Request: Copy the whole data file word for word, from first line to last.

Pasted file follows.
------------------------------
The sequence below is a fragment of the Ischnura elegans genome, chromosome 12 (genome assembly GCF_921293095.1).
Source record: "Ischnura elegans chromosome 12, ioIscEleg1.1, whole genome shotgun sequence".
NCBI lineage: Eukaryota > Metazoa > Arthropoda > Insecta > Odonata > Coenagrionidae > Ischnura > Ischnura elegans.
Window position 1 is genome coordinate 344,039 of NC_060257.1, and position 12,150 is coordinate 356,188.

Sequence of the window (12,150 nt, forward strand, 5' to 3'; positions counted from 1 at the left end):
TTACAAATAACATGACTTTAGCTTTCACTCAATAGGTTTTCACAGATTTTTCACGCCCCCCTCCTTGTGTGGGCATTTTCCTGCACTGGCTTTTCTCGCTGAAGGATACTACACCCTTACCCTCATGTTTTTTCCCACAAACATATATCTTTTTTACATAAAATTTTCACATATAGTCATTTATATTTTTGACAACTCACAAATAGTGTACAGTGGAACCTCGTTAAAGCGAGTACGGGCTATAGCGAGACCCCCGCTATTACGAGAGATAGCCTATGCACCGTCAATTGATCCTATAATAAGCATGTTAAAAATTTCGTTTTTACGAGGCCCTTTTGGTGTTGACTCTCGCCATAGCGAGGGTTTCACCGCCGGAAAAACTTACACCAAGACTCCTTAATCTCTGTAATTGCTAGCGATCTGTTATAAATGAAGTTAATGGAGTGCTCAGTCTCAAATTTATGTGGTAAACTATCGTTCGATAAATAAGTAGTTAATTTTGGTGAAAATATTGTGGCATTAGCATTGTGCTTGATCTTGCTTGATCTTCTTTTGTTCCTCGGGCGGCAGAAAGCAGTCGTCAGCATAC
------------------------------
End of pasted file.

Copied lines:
The sequence below is a fragment of the Ischnura elegans genome, chromosome 12 (genome assembly GCF_921293095.1).
Source record: "Ischnura elegans chromosome 12, ioIscEleg1.1, whole genome shotgun sequence".
NCBI lineage: Eukaryota > Metazoa > Arthropoda > Insecta > Odonata > Coenagrionidae > Ischnura > Ischnura elegans.
Window position 1 is genome coordinate 344,039 of NC_060257.1, and position 12,150 is coordinate 356,188.

Sequence of the window (12,150 nt, forward strand, 5' to 3'; positions counted from 1 at the left end):
TTACAAATAACATGACTTTAGCTTTCACTCAATAGGTTTTCACAGATTTTTCACGCCCCCCTCCTTGTGTGGGCATTTTCCTGCACTGGCTTTTCTCGCTGAAGGATACTACACCCTTACCCTCATGTTTTTTCCCACAAACATATATCTTTTTTACATAAAATTTTCACATATAGTCATTTATATTTTTGACAACTCACAAATAGTGTACAGTGGAACCTCGTTAAAGCGAGTACGGGCTATAGCGAGACCCCCGCTATTACGAGAGATAGCCTATGCACCGTCAATTGATCCTATAATAAGCATGTTAAAAATTTCGTTTTTACGAGGCCCTTTTGGTGTTGACTCTCGCCATAGCGAGGGTTTCACCGCCGGAAAAACTTACACCAAGACTCCTTAATCTCTGTAATTGCTAGCGATCTGTTATAAATGAAGTTAATGGAGTGCTCAGTCTCAAATTTATGTGGTAAACTATCGTTCGATAAATAAGTAGTTAATTTTGGTGAAAATATTGTGGCATTAGCATTGTGCTTGATCTTGCTTGATCTTCTTTTGTTCCTCGGGCGGCAGAAAGCAGTCGTCAGCATAC